Saturday, 22 December 2012

Shall we gather at the river?

This afternoon I watched The Searchers, an American western film made in 1956 by John Ford.  It was based on a 1954 novel by Alan Le May and was set during the Texas-Indian Wars, a series of conflicts between the settlers in Texas and the Southern Plains Indians which lasted from 1820 to 1875.
The film starts in 1868 with Ethan Edwards, played by John Wayne, returning from the Civil War and extends over a period of several years.
Early in the film there was a funeral scene in which the mourners sang the hymn Shall we gather at the river?  The hymn was sung again later in the film during a wedding.
I wondered if this was an anachronism but in fact the hymn was written in 1864 and first appeared in a hymnbook the following year, 1865, several years before the scenes depicted in the film.
Robert Lowry
The author of the hymn was Robert Lowry (1826-1899), a Baptist pastor who was born in Philadelphia., and he later recalled: 'One af­ter­noon in Ju­ly, 1864, when I was pas­tor at Han­son Place Bap­tist Church, Brook­lyn, the wea­ther was op­press­ive­ly hot, and I was ly­ing on a lounge in a state of phys­ic­al ex­haust­ion…My imag­in­a­tion be­gan to take it­self wings. Vi­sions of the fu­ture passed be­fore me with start­ling vi­vid­ness. The im­ag­ery of the apoc­a­lypse took the form of a ta­bleau. Bright­est of all were the throne, the heav­en­ly ri­ver, and the ga­ther­ing of the saints…I be­gan to won­der why the hymn writ­ers had said so much about the “riv­er of death” and so lit­tle about the “pure wa­ter of life, clear as crys­tal, pro­ceed­ing out of the throne of God and the Lamb.” As I mused, the words be­gan to con­struct them­selves. They came first as a quest­ion of Christ­ian in­quiry, “Shall we ga­ther?” Then they broke in chor­us, “Yes, we’ll ga­ther.” On this quest­ion and an­swer the hymn de­vel­oped it­self. The mu­sic came with the hymn.'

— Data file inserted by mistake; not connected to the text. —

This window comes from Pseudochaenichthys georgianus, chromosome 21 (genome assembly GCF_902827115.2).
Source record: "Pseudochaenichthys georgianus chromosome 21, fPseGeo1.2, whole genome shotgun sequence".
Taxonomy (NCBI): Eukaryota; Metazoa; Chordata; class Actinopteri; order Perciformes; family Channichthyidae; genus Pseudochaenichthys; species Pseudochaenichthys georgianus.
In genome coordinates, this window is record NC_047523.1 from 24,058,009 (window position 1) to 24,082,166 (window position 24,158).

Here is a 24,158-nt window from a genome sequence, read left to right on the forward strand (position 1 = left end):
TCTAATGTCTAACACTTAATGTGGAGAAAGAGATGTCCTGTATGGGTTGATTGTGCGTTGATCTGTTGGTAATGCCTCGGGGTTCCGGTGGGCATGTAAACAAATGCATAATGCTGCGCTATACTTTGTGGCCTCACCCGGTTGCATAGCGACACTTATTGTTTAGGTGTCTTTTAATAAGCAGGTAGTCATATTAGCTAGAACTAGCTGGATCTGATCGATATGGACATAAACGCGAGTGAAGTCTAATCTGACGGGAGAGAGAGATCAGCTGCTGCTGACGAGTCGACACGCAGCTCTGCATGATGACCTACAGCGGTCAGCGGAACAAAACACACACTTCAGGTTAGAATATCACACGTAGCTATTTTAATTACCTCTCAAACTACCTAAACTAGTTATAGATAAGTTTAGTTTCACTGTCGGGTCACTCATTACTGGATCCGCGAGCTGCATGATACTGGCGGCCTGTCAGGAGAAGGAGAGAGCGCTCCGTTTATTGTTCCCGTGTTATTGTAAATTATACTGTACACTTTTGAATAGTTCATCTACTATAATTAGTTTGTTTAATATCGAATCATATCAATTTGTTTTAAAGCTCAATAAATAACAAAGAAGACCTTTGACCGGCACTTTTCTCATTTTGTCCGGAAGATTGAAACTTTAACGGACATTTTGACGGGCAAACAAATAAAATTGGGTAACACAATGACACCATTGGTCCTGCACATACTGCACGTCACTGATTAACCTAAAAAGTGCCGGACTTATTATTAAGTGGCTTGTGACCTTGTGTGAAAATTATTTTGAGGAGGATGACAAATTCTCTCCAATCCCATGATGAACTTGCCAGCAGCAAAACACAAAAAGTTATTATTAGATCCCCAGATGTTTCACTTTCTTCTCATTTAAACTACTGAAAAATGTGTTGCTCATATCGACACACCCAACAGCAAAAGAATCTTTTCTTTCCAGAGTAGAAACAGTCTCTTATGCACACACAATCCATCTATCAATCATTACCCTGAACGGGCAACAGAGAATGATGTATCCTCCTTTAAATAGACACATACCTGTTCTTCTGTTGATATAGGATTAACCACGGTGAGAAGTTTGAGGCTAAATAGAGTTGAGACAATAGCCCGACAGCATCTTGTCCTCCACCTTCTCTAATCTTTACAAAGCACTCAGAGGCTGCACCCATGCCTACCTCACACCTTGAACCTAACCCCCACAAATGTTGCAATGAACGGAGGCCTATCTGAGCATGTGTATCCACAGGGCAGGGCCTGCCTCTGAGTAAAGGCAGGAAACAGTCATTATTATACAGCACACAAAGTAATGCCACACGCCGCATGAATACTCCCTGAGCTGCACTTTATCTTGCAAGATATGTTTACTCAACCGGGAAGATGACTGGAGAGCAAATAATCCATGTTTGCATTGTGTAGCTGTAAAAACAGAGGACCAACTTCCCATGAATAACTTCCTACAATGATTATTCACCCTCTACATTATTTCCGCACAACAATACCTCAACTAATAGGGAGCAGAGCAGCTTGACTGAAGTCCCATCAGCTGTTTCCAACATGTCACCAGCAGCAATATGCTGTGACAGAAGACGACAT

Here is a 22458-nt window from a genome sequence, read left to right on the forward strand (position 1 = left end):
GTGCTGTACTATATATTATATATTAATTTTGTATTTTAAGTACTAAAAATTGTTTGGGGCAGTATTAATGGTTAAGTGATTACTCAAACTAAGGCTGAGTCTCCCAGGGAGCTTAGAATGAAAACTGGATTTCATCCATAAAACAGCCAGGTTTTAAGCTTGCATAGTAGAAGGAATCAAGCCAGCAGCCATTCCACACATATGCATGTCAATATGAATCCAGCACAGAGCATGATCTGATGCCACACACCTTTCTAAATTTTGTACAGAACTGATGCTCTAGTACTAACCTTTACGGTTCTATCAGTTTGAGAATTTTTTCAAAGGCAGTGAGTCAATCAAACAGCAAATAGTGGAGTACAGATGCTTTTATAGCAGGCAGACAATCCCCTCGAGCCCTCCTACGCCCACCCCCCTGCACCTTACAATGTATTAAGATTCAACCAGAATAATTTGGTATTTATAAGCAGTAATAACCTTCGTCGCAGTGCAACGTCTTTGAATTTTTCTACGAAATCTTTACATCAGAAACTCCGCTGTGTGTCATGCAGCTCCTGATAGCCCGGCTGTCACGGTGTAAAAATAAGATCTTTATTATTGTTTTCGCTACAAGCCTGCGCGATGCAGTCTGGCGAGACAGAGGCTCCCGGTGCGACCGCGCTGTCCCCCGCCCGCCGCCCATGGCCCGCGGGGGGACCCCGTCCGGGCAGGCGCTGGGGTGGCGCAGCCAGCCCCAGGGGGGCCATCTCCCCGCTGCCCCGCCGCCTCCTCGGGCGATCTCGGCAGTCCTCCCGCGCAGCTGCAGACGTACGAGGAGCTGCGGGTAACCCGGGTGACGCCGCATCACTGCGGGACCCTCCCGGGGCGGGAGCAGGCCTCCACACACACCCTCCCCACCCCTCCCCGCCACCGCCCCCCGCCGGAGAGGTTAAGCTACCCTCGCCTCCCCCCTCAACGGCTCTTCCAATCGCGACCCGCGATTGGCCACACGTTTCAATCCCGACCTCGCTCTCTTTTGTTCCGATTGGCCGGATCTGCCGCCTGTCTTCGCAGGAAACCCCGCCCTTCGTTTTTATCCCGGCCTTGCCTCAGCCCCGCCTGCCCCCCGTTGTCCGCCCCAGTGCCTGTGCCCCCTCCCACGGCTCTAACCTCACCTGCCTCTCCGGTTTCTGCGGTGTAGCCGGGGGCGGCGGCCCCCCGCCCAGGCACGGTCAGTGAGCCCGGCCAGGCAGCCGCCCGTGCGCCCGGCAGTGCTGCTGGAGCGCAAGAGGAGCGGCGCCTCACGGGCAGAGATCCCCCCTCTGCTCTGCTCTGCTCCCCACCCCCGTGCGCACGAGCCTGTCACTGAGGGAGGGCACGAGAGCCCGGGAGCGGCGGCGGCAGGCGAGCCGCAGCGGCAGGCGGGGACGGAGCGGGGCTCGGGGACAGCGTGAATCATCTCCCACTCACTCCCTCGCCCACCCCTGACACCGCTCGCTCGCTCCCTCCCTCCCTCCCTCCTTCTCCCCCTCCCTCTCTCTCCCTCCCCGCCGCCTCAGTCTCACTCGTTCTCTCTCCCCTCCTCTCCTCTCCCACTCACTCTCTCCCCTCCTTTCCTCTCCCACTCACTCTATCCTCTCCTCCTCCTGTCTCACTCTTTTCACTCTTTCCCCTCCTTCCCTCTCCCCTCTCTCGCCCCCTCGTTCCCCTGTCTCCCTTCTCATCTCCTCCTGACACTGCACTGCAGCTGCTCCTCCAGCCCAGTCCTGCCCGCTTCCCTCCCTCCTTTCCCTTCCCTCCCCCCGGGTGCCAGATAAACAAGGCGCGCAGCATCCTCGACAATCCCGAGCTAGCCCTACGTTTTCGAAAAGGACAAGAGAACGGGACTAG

Lowry wrote around five hundred gospel hymns including such great hymns as Low in the grave He lay and Nothing but the blood.
Yet he once wrote, 'Music, with me has been a side issue... I would rather preach a gospel sermon to an appreciative audience than write a hymn. I have always looked upon myself as a preacher and felt a sort of depreciation when I began to be known more as a composer.'  However it is as a hymnwriter that he is remembered and he wrote several of the most popular hymns of all time.
The hymns written by these great hymnwriters are an important aspect of Ulster-Scots culture and particularly the culture of the Ulster-Scots diaspora.
Lowry was a Scotch-Irish American and the son of an Ulster-Scot from county Down.  He was one of a number of Scotch-Irish hymnwriters who made a major contribution to gospel hymnody.

Shall we gather at the river,
Where bright angel feet have trod,
With its crystal tide forever
Flowing by the throne of God?
Yes, we’ll gather at the river,
The beautiful, the beautiful river;
Gather with the saints at the river
That flows by the throne of God.

On the margin of the river,
Washing up its silver spray,
We will talk and worship ever,
All the happy golden day.
Ere we reach the shining river,
Lay we every burden down;
Grace our spirits will deliver,
And provide a robe and crown.
At the smiling of the river,
Mirror of the Savior’s face,
Saints, whom death will never sever,
Lift their songs of saving grace.
Soon we’ll reach the silver river,
Soon our pilgrimage will cease;
Soon our happy hearts will quiver
With the melody of peace.

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